This is the third in a series on local and state ballot initiatives in 2022. See previous roundups of local and state transportation-related measures.
Voters in many cities will have the opportunity this November to weigh in on measures that would address the rising cost of housing that has made buying or renting unaffordable for many residents.
Dozens of small, mid-sized and large cities throughout the U.S. have introduced ballot measures with schemes that would pay for affordable housing and homelessness services through new tax revenues. They include a statewide measure, bond measures, a so-called mansion tax (a real estate transfer tax) and property tax levies.
This election cycle, about 80 local jurisdictions have placed some housing measure on the ballot, whether that’s related to funding new housing, making it easier to build new housing in their communities, or helping those who can’t afford it, said Ben Kelly, a Denver-based public affairs consultant focused on housing development among other issues. He has been tracking such measures since last year’s election cycle.
Cities with housing on the ballot are not just isolated to one geographic region or a handful of states where there are low barriers to putting measures on the ballot.
“This is happening in jurisdictions in all states and sizes trying to address some segment of their affordable housing challenges,” Kelly said. “The pressures are reaching a level that local jurisdictions are really actively looking for local solutions.”
Cities received federal funding to address some of their housing-related issues during the COVID-19 pandemic through the American Rescue Plan Act and the Coronavirus Aid, Relief and Economic Security Act. However, the windfall for housing proposed in the Biden administration's original Build Back Better plan, which died in the Senate last year, was not included in the Inflation Reduction Act spending package that passed over the summer.
As the housing crisis continues to worsen, the federal government’s “lack of action on the issue” has been a primary factor behind why numerous cities are taking local action to address the issue, said Yonah Freemark, senior research associate at the Urban Institute.
“I think that is serving as a motivator for local governments to address a problem they see in front of them,” Freemark said.
Here are some key affordable housing-related funding measures up for a vote at the city, county and state levels this November.
- Berkeley, California’s $650 million bond measure would set aside $200 million to create 1,500 affordable units for low-income residents and people experiencing homelessness.
- A bond measure in Buncombe County, North Carolina, anchored by the city of Asheville, would raise $40 million to pay for low-to-moderate-income affordable housing.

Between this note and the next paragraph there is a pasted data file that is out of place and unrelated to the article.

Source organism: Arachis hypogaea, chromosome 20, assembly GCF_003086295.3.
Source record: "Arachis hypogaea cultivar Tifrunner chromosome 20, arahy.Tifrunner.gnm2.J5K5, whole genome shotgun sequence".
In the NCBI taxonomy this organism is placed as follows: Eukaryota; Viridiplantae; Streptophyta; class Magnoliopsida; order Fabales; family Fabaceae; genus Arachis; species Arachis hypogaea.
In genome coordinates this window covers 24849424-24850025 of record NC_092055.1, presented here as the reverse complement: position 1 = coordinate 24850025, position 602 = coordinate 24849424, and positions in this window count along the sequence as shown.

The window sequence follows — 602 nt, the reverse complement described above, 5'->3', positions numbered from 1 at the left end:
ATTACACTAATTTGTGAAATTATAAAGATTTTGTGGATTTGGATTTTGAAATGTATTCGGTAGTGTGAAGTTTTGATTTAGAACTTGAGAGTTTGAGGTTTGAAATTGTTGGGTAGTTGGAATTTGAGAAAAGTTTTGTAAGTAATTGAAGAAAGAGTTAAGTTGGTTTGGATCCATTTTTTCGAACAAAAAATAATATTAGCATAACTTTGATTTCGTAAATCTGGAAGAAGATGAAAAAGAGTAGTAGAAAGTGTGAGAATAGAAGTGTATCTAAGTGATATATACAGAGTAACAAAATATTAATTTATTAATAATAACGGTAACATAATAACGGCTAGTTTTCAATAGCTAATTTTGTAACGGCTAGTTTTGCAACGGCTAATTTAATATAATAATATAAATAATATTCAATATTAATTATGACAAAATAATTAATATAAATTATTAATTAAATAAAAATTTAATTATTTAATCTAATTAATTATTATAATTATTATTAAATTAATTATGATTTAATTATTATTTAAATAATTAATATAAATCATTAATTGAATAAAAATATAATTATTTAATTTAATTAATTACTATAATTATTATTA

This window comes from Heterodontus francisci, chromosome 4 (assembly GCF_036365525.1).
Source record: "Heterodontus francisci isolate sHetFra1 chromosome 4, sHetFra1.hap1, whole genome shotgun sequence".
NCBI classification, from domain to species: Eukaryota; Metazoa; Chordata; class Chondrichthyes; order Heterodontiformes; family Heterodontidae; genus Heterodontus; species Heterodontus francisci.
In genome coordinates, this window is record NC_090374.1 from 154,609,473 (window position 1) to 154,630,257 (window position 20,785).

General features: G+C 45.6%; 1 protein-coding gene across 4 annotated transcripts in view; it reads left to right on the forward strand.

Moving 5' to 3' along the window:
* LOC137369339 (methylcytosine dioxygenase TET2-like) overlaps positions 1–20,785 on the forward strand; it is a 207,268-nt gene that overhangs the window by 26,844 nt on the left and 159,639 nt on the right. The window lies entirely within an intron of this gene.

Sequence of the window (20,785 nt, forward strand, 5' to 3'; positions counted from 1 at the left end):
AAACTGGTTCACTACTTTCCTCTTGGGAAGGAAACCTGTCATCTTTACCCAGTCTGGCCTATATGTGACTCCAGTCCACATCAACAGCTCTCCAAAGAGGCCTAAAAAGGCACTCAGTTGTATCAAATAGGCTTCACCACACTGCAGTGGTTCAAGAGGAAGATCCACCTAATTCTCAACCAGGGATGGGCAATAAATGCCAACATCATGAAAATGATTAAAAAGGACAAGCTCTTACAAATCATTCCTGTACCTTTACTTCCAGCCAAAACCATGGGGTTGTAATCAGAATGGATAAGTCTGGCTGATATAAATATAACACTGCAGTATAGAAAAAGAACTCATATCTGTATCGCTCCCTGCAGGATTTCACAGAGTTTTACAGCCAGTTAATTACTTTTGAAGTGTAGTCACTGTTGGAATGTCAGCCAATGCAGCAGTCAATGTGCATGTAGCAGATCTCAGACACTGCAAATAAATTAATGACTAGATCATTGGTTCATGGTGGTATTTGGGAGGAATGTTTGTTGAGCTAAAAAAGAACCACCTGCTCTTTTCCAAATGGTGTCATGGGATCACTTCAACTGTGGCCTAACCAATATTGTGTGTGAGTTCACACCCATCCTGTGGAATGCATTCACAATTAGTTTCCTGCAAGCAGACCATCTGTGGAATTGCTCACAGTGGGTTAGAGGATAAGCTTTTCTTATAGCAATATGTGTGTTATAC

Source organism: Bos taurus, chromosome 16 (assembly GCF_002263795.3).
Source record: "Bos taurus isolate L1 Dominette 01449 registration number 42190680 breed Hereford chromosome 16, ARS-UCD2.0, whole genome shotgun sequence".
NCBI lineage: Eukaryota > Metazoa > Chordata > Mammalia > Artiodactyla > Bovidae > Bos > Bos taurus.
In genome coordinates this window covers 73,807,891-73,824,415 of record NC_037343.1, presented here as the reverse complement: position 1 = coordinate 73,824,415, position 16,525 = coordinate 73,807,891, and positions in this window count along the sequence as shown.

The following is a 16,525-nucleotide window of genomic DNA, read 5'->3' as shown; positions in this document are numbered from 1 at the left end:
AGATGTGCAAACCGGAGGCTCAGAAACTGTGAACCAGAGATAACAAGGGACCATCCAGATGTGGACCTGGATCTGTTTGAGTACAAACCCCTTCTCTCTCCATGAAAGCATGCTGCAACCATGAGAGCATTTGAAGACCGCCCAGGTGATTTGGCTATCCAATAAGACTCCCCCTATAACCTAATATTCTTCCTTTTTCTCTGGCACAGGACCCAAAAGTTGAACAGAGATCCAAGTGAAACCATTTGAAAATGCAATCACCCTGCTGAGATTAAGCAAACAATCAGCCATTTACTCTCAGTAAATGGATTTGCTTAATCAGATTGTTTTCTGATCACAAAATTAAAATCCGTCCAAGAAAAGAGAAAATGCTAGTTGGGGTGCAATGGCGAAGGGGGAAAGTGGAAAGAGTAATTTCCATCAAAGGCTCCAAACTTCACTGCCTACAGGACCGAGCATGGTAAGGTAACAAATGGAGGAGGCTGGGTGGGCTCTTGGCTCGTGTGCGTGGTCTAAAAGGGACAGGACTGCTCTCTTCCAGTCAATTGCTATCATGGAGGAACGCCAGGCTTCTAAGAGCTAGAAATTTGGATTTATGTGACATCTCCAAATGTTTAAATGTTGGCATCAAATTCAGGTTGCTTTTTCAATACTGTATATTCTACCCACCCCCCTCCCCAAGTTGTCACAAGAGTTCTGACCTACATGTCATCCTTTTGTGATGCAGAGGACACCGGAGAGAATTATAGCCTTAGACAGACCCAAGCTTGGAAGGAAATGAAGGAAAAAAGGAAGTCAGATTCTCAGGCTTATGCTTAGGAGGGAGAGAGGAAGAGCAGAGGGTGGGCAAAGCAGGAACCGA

- A $350 million bond measure in Austin, Texas, would create low-income rental housing, support low-income homeownership, pay for home repairs and preserve existing affordable housing.
- A $200 million bond package in Columbus, Ohio, would create new affordable units, aid affordable home ownership, preserve existing affordable units and support residents experiencing homelessness.
- A $200 million bond measure in Palm Beach County, Florida, would pay for building and buying housing for households earning up to 140% of the area median income.
- A bond measure in Oakland, California, would set aside $350 million to buy, rehabilitate and build affordable housing.
- A measure in Kansas City, Missouri, would issue $50 million in general obligation bonds to rehabilitate, renovate and construct affordable housing for very low- to moderate-income households.
- A $226 million bond package in Charlotte, North Carolina, would provide $50 million to help bolster the city’s housing trust fund that provides financing for the developers of affordable housing projects.
Vacant home tax
- A Santa Cruz, California, measure would tax homes that are not occupied for at least 120 days throughout the year to raise money for new affordable housing projects.
- The ‘Empty Homes Tax’ in San Francisco would place a $2,500 to $5,000 tax on the owners of residential units in buildings with three or more apartments that have been vacant for more than 182 days throughout the year.
- A Berkeley, California, measure would force many property owners to pay between $3,000 and $6,000 if their homes or apartments sit vacant for at least six months during the first year of the tax. That amount would double in year two of the tax.
Property tax levy
- A tax levy in Missoula, Montana, would raise over $5 million annually to support crisis support services, including services that serve the portion of the city’s population experiencing homelessness.
- A property tax increase in Chaffee County, Colorado, is projected to raise roughly $2 million for workforce housing.
- A Steamboat Springs, Colorado, levy would place an additional 9% tax on stays at short-term rentals, including Airbnbs, to raise money for affordable housing.
- Colorado’s Proposition 123 would require the state government to set aside about 2% of income tax revenues in the annual budget on affordable housing.
- Los Angeles could implement a so-called ‘mansion tax,’ which would impose a one-time tax on residential and commercial property sales that exceed $5 million to raise money for the construction of affordable housing, emergency rent subsidies and services for people who are at-risk of becoming homeless.